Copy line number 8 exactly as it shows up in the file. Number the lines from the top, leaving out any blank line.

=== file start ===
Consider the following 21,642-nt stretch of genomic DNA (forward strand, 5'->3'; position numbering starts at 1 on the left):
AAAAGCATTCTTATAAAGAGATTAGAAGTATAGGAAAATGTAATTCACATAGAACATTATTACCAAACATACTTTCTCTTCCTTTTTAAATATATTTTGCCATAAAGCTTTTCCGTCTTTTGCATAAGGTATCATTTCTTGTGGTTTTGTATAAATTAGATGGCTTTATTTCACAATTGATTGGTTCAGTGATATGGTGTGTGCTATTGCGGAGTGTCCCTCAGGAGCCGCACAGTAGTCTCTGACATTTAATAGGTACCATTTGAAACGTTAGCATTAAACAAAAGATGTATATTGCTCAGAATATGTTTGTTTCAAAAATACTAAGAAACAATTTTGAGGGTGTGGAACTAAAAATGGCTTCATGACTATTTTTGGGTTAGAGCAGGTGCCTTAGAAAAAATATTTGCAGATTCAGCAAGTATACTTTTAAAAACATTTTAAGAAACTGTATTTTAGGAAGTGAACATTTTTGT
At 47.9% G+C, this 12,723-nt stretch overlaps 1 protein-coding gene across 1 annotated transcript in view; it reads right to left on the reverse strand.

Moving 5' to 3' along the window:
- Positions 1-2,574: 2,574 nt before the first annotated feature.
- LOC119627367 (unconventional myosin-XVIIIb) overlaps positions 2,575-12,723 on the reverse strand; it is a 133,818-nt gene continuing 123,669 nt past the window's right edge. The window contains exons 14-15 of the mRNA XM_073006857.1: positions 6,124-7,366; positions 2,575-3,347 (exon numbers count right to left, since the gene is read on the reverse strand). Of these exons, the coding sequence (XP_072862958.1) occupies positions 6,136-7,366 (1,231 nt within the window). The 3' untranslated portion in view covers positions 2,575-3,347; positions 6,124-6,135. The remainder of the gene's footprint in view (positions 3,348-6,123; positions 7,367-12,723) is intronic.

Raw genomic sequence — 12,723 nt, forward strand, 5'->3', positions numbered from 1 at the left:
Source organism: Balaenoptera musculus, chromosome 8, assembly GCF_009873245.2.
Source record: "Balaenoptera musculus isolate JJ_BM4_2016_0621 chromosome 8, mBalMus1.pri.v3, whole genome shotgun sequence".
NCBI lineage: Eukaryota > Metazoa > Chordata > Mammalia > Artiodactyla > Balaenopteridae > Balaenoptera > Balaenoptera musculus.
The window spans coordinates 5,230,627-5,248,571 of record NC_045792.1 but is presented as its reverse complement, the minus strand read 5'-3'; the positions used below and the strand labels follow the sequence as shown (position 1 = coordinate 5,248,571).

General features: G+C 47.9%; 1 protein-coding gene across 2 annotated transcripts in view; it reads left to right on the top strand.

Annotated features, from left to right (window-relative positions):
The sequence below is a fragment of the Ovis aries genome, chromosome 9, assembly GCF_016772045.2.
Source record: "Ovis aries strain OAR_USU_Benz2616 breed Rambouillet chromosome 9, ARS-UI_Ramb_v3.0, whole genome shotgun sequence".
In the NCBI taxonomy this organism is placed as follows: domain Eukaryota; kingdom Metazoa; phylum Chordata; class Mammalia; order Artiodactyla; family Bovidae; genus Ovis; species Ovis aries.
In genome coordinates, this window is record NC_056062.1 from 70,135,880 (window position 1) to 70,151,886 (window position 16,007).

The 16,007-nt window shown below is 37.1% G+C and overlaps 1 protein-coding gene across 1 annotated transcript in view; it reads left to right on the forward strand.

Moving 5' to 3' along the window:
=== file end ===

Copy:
Source organism: Balaenoptera musculus, chromosome 8, assembly GCF_009873245.2.